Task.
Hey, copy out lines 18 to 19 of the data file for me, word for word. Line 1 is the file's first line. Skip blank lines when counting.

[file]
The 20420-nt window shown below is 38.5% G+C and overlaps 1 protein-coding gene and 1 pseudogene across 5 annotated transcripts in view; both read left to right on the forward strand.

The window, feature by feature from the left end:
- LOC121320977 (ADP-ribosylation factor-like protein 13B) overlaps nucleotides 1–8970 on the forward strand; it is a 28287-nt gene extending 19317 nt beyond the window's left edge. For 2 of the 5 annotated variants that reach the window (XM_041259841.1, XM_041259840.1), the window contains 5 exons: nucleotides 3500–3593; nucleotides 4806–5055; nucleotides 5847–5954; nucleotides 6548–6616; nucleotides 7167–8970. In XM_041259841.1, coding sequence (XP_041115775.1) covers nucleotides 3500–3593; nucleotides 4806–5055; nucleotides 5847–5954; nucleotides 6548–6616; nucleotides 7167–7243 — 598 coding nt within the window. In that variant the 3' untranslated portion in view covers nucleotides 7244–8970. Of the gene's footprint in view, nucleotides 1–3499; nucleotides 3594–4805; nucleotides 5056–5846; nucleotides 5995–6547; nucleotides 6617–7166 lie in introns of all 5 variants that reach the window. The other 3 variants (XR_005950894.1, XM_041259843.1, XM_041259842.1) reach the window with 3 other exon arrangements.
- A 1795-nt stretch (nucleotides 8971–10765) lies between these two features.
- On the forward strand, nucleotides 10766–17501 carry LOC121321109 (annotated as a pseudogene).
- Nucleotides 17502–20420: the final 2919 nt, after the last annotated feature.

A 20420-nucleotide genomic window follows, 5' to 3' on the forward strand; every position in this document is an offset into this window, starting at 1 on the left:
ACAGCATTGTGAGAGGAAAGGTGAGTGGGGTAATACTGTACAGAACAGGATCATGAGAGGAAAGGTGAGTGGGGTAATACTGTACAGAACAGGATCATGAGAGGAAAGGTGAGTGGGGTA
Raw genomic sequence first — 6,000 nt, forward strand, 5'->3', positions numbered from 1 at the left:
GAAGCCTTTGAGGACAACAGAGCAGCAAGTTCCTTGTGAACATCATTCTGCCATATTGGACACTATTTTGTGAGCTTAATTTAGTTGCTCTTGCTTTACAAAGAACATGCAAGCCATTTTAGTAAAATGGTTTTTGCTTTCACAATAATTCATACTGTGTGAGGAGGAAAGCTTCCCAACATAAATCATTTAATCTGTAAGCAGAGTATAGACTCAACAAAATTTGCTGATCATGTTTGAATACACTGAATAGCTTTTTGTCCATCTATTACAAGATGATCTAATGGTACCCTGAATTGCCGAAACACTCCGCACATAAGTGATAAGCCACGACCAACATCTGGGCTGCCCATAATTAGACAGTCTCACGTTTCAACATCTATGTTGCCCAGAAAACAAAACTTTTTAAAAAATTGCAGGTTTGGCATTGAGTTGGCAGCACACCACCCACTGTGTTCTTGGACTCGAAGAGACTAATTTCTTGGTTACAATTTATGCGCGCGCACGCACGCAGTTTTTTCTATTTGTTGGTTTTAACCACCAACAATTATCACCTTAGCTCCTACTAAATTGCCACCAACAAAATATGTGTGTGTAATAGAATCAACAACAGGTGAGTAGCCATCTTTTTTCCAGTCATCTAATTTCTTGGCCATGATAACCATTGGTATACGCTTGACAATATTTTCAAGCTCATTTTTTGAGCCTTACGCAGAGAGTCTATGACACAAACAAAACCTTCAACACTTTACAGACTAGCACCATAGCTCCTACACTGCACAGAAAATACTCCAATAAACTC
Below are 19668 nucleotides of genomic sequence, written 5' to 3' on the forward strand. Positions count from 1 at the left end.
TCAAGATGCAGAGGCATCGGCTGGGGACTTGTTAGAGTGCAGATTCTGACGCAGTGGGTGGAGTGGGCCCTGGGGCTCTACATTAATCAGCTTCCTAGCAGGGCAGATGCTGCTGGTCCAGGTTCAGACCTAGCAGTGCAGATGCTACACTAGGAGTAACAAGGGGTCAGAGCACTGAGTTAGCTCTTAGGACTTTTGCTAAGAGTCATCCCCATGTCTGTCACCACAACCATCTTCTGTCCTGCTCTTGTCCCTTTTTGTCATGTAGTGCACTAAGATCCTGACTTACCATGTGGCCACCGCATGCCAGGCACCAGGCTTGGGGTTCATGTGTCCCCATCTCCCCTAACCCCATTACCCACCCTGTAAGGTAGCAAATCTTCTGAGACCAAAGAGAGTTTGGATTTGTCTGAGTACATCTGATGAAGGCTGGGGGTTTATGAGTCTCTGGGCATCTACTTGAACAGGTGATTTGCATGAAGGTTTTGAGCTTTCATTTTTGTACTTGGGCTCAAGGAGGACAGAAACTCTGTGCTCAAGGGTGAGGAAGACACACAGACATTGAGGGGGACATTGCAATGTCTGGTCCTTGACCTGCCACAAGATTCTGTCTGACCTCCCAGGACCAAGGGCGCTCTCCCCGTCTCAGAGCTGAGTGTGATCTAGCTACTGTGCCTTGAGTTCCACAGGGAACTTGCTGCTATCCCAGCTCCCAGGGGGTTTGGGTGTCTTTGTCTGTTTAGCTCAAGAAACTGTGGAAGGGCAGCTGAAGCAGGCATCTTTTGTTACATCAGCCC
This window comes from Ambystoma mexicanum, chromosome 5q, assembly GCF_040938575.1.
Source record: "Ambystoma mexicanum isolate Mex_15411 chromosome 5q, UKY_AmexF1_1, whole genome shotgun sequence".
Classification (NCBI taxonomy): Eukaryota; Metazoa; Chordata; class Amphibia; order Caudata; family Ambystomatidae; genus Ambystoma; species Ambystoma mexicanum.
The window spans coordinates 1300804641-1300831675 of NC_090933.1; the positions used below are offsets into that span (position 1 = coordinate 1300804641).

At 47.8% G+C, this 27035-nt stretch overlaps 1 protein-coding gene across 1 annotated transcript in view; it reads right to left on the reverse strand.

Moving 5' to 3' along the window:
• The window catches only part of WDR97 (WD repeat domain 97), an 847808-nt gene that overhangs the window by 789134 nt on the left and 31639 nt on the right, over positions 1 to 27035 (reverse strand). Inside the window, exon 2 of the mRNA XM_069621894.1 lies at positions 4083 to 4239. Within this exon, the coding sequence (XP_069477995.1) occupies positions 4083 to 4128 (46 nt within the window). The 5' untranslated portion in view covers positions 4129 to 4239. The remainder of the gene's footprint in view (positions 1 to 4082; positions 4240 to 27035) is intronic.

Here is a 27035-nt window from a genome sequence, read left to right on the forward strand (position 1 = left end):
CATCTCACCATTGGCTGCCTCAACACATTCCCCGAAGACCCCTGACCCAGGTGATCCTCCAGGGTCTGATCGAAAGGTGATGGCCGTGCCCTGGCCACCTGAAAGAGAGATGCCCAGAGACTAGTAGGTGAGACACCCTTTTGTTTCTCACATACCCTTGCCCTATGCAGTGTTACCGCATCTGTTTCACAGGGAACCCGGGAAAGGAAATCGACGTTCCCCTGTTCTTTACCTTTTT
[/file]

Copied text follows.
Moving 5' to 3' along the window:
• The window catches only part of WDR97 (WD repeat domain 97), an 847808-nt gene that overhangs the window by 789134 nt on the left and 31639 nt on the right, over positions 1 to 27035 (reverse strand). Inside the window, exon 2 of the mRNA XM_069621894.1 lies at positions 4083 to 4239. Within this exon, the coding sequence (XP_069477995.1) occupies positions 4083 to 4128 (46 nt within the window). The 5' untranslated portion in view covers positions 4129 to 4239. The remainder of the gene's footprint in view (positions 1 to 4082; positions 4240 to 27035) is intronic.